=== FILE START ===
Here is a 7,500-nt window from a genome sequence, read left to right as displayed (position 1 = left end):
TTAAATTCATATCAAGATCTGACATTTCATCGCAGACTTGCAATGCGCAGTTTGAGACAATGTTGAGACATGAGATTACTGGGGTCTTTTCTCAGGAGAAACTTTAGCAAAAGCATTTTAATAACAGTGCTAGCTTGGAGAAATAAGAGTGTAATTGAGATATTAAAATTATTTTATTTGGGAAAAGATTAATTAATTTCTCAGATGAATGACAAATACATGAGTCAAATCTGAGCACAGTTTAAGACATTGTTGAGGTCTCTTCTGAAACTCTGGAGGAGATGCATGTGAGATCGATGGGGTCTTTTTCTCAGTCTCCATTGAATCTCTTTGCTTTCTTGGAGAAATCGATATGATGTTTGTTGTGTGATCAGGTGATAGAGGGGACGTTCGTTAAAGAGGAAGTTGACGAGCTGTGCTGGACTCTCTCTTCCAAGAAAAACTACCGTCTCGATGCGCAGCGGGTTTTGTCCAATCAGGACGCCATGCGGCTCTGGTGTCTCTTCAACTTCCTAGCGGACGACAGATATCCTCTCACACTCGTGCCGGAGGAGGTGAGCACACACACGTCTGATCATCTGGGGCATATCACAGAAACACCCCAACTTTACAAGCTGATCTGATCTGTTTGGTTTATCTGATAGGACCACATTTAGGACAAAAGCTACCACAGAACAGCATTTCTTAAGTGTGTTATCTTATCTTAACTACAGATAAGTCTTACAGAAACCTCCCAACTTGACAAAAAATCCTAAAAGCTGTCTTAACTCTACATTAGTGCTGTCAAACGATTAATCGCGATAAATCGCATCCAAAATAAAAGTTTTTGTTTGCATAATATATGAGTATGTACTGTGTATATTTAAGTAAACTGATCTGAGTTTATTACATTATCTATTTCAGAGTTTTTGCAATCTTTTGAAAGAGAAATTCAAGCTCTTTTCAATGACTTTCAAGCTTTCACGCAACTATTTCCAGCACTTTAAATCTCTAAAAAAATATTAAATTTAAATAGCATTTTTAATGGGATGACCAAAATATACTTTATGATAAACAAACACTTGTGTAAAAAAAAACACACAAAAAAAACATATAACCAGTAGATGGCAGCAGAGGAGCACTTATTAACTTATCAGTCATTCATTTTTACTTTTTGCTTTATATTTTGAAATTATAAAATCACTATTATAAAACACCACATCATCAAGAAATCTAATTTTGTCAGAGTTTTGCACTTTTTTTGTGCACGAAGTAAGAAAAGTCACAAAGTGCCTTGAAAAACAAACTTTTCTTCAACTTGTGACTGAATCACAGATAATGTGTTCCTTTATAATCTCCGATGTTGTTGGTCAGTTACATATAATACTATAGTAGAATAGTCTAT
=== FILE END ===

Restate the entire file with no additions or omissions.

Here is a 7,500-nt window from a genome sequence, read left to right as displayed (position 1 = left end):
TTAAATTCATATCAAGATCTGACATTTCATCGCAGACTTGCAATGCGCAGTTTGAGACAATGTTGAGACATGAGATTACTGGGGTCTTTTCTCAGGAGAAACTTTAGCAAAAGCATTTTAATAACAGTGCTAGCTTGGAGAAATAAGAGTGTAATTGAGATATTAAAATTATTTTATTTGGGAAAAGATTAATTAATTTCTCAGATGAATGACAAATACATGAGTCAAATCTGAGCACAGTTTAAGACATTGTTGAGGTCTCTTCTGAAACTCTGGAGGAGATGCATGTGAGATCGATGGGGTCTTTTTCTCAGTCTCCATTGAATCTCTTTGCTTTCTTGGAGAAATCGATATGATGTTTGTTGTGTGATCAGGTGATAGAGGGGACGTTCGTTAAAGAGGAAGTTGACGAGCTGTGCTGGACTCTCTCTTCCAAGAAAAACTACCGTCTCGATGCGCAGCGGGTTTTGTCCAATCAGGACGCCATGCGGCTCTGGTGTCTCTTCAACTTCCTAGCGGACGACAGATATCCTCTCACACTCGTGCCGGAGGAGGTGAGCACACACACGTCTGATCATCTGGGGCATATCACAGAAACACCCCAACTTTACAAGCTGATCTGATCTGTTTGGTTTATCTGATAGGACCACATTTAGGACAAAAGCTACCACAGAACAGCATTTCTTAAGTGTGTTATCTTATCTTAACTACAGATAAGTCTTACAGAAACCTCCCAACTTGACAAAAAATCCTAAAAGCTGTCTTAACTCTACATTAGTGCTGTCAAACGATTAATCGCGATAAATCGCATCCAAAATAAAAGTTTTTGTTTGCATAATATATGAGTATGTACTGTGTATATTTAAGTAAACTGATCTGAGTTTATTACATTATCTATTTCAGAGTTTTTGCAATCTTTTGAAAGAGAAATTCAAGCTCTTTTCAATGACTTTCAAGCTTTCACGCAACTATTTCCAGCACTTTAAATCTCTAAAAAAATATTAAATTTAAATAGCATTTTTAATGGGATGACCAAAATATACTTTATGATAAACAAACACTTGTGTAAAAAAAAACACACAAAAAAAACATATAACCAGTAGATGGCAGCAGAGGAGCACTTATTAACTTATCAGTCATTCATTTTTACTTTTTGCTTTATATTTTGAAATTATAAAATCACTATTATAAAACACCACATCATCAAGAAATCTAATTTTGTCAGAGTTTTGCACTTTTTTTGTGCACGAAGTAAGAAAAGTCACAAAGTGCCTTGAAAAACAAACTTTTCTTCAACTTGTGACTGAATCACAGATAATGTGTTCCTTTATAATCTCCGATGTTGTTGGTCAGTTACATATAATACTATAGTAGAATAGTCTAT